A video tutorial to explain how the K’NEFFs 4 ply string twister works, made of K’NEX parts it’s a really good starting point to make your own spintop strings…
Full handbook of the now famous Kneffy’ string twister just below video… With assembly guide and quick setup even available for download!
From Chris own comment:
Yes, I made my last string twisting video in those pants. No, I don’t think I look good in those pants.

Here is a list of the K’Nexx parts you’ll have to collect in order to make your own 4 ply string twister:

Step by step assembly of the K’Neffy’ string twister:

K’Neffy’ string twister setup:

  • You will need at least 9 linear foot of free space with a sturdy table at the dead end to clamp the hook-board too, and a somewhat moveable table at the live end for the drill.
  • A cordless drill that stands up is really handy here. Put just the smooth end of the yellow shaft into the Jacob’s chuck, the end of the jaws stop where the + section of the shaft starts. If you put the shaft deeper into the chuck the shaft usually spins crooked, which makes for a wobbly string-twisting experience and uneven results. Tighten down on the shaft pretty good. If it slips out you can usually save it, but it’s a real hassle.
  • Use a few books or boards to lay the drill on, or better yet; a makeshift stand to hold the drill upright. Need to keep the drill from sliding forward as you lace the rig.
  • “C” clamps are great to hold down the dead end (the hook-board) to a sturdy table or countertop.
  • Keep a pair of scissors at each end, one by the drill and one by the hook board. This will save you approximately 4 million steps.
  • Use a measuring tape to measure from a dead hook to a live hook, start about 40% longer than the desired final length. Example: 70” x 1.4 = 98”. The thickness of final product (or number of strands on the hooks) will change this ratio; thinner string will need more wind up and thicker string will need less. See “When to stop” paragraph below.
  • Use a tub on the floor halfway between the two ends to hold the thread ball. This tub may also serve to hold all this stuff when you are not using it.
  • Get several rolls of 100% cotton size 10 crochet thread. The thickness and stiffness varies quite a bit from brand to brand and also from un-dyed to dyed.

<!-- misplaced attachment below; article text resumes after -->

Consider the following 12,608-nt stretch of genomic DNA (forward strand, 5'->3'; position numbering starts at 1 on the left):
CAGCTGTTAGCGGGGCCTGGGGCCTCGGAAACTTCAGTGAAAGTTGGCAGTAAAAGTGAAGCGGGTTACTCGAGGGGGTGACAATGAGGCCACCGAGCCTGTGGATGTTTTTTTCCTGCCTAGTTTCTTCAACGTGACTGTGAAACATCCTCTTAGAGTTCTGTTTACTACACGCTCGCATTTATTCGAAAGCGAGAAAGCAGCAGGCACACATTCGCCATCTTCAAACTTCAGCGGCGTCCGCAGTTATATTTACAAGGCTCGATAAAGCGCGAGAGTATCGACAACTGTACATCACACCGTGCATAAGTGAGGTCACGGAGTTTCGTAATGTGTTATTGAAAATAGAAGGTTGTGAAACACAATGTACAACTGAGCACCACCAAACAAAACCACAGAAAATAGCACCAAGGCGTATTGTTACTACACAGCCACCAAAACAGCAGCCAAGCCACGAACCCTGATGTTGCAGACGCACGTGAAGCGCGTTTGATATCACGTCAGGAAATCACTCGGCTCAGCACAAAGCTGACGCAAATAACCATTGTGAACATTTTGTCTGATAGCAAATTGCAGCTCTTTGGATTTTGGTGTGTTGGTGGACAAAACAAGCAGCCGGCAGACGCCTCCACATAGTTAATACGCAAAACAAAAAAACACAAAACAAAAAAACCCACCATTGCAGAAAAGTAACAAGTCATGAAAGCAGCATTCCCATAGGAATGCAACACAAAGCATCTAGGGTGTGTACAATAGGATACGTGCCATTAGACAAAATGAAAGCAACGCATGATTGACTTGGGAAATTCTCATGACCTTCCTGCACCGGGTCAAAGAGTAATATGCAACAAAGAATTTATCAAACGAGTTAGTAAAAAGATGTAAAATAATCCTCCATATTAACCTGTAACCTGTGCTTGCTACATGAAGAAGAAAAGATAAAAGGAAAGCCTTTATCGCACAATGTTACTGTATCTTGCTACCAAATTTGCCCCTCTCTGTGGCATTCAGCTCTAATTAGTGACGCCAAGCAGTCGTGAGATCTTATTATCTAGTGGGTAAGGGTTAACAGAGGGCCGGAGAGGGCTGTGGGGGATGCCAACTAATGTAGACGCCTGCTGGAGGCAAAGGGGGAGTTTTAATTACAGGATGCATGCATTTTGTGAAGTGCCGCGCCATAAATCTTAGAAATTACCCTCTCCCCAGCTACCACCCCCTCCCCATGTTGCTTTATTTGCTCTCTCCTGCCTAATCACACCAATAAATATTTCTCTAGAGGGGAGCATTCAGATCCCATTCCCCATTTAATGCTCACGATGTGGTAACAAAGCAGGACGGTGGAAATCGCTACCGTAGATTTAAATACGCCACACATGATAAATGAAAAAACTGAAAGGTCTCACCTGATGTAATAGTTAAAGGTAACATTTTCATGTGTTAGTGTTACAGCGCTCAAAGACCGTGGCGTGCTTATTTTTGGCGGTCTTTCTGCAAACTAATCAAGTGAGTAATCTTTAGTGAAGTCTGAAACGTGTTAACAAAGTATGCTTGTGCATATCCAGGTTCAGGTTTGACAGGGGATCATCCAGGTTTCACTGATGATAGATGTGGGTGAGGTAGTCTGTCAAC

• Lacing the rig for 4×2 – for your first string, we want two threads between each set of hooks. Start at the dead end with a loop at the end of the string and then go back and forth until you get back to the dead end on the fourth hook, tie another loop and put it on the hook. For 4×2 thread I usually end up with a final thickness of 0.08 inches (2 mm).
  • Lacing the rig for 4×3 – this really needs a video or diagram but until I get that done I will do my best to explain… start at the live end and lace one hook three times. Lace the hooks that are up and accross (not diagonal) with two strands each and then lace the hook diagonal to the first with three, tying off at the live end. Start at the live end again and add a strand to one of the doubles, turn around at the dead end ant tie off back at the live end. For 4×3 thread I usually end up with a final thickness of 0.10 inches (2.5 mm).
  • Wind up – for right handers, put your drill in “reverse” and thus the four hooks will spin “forward”. When you do the wind up, the four lines will flutter at various wavelengths. Don’t worry if the waves are not exactly the same, that is normal. Experiment with the drill speed and how hard you pull back to find a smooth wavelength. DON’T PULL TOO HARD ON THE WIND UP.
  • The handle – the little piece sticking off to the side is intended as a handle to hold while doing the wind-up. I don’t use it because I always forget to orient the handle in the right position before I lace the rig up, so I just put my thumb and index finger on the outermost frame to hold it steady.
  • Even tension – Keeping even tension on the lines takes a little practice and patience. While not spinning, if one line sags more than the others, take up the slack at the yellow-orange knex hook. First wrap over the front post and then around the flat part a few times until the tension is more even.
  • When to stop – Stop when you feel the rig firmly twisting against you or when you see the threads start to kink up. When either of these happen, reverse the drill until you get a tight but stable condition, and then rewind.
  • Rewind – to rewind, simply let go of the rig, keep firm pull-back tension and start the drill in the same direction it was going for the wind-up. The whole rig will spin. Do this until the triangle of threads at the front of the rig gets to be about equilateral. Cut the thread at the drill end first, it should de-tension a little bit when you do. Before you take it off the dead end, give the free end a firm pull to stretch it out.


  • Lube – I have lubed the string machine and it should not need lube again for a long time, not until it rattles quite a bit. I use Brain Lube.

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C. Neff

C. Neff

World Champion 2016

C.Neff, 2016 world champion, spins since many years sharing lot of tricks, tips and tutorials…